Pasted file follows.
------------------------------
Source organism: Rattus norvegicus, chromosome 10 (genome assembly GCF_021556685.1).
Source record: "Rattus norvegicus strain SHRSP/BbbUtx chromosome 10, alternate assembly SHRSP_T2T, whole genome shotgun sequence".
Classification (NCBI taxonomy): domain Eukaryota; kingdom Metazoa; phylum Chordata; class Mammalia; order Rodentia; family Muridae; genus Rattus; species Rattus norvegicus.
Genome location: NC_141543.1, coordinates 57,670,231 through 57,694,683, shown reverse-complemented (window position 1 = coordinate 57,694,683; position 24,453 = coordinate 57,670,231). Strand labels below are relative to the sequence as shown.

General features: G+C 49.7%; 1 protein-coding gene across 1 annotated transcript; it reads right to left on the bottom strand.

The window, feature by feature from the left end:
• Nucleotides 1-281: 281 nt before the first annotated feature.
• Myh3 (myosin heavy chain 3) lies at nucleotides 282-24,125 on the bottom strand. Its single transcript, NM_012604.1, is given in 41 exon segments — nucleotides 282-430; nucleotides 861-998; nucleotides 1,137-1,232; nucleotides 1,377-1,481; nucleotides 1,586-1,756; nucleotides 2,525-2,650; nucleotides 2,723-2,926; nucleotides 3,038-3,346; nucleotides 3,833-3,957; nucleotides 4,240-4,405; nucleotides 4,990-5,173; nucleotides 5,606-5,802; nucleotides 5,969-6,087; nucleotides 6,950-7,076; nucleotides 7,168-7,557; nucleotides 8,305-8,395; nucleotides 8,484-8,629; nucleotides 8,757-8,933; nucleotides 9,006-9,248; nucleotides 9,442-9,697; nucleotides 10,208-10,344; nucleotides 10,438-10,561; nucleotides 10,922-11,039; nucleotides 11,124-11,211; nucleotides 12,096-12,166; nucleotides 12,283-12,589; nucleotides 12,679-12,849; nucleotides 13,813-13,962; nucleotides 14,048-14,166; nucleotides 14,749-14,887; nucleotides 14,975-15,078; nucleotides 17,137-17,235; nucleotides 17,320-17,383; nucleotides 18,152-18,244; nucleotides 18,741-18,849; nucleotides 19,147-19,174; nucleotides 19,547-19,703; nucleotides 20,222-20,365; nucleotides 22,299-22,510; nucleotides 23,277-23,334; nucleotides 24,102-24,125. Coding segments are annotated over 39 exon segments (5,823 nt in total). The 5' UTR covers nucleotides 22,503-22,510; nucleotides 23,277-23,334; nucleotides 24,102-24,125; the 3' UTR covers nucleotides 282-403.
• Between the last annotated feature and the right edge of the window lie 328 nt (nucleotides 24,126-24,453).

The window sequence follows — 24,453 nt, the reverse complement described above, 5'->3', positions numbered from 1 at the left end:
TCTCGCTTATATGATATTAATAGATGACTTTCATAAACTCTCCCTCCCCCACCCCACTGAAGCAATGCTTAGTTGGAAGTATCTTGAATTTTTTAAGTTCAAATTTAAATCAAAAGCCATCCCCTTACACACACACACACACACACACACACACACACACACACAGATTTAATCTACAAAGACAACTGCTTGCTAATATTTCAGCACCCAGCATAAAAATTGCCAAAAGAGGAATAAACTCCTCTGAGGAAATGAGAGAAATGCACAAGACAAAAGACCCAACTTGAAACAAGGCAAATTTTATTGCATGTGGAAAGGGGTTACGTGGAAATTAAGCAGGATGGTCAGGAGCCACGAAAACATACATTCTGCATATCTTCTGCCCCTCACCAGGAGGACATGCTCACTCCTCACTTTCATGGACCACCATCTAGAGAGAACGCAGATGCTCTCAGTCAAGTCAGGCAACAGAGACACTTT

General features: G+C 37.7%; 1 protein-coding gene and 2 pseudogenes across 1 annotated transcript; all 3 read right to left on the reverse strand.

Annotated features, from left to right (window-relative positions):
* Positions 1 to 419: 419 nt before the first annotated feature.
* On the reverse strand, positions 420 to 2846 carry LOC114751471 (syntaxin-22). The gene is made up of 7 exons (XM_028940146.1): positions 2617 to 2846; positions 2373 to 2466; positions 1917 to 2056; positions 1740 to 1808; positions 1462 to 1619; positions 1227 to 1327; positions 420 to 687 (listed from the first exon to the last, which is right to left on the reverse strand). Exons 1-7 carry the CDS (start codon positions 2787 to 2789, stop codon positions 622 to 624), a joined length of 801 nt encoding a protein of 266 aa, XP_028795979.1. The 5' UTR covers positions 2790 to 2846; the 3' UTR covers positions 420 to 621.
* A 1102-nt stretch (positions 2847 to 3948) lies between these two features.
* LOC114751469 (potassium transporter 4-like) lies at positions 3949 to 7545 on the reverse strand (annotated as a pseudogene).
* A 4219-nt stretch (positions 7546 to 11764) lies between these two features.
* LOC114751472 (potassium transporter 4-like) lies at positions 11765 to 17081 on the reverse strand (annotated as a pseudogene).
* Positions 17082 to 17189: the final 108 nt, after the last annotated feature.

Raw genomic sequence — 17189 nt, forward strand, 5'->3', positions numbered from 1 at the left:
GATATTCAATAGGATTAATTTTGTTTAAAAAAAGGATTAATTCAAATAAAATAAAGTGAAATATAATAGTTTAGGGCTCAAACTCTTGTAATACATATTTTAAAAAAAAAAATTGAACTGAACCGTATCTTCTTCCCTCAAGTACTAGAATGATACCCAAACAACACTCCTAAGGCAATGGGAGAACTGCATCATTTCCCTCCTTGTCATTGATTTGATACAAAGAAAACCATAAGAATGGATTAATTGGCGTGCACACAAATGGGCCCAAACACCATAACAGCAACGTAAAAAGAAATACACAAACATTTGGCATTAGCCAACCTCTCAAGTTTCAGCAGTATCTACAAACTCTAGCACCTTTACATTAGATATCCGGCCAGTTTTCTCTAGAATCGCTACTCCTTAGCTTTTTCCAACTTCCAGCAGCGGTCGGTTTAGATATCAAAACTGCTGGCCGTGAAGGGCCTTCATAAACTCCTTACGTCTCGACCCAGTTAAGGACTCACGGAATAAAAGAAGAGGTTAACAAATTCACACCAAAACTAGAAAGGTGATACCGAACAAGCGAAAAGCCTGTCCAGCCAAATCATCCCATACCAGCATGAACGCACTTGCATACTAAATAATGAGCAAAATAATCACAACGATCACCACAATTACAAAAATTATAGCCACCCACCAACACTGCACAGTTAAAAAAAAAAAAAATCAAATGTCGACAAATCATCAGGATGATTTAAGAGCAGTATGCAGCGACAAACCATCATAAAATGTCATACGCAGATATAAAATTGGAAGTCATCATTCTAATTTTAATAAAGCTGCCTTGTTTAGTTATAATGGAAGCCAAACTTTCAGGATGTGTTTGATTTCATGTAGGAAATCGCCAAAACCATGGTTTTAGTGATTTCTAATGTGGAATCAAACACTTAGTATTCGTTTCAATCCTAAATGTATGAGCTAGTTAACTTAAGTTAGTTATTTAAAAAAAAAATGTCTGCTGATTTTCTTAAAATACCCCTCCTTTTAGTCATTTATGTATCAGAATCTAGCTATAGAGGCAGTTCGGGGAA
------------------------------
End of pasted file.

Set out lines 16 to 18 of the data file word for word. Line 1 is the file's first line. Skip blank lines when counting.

* A 1102-nt stretch (positions 2847 to 3948) lies between these two features.
* LOC114751469 (potassium transporter 4-like) lies at positions 3949 to 7545 on the reverse strand (annotated as a pseudogene).
* A 4219-nt stretch (positions 7546 to 11764) lies between these two features.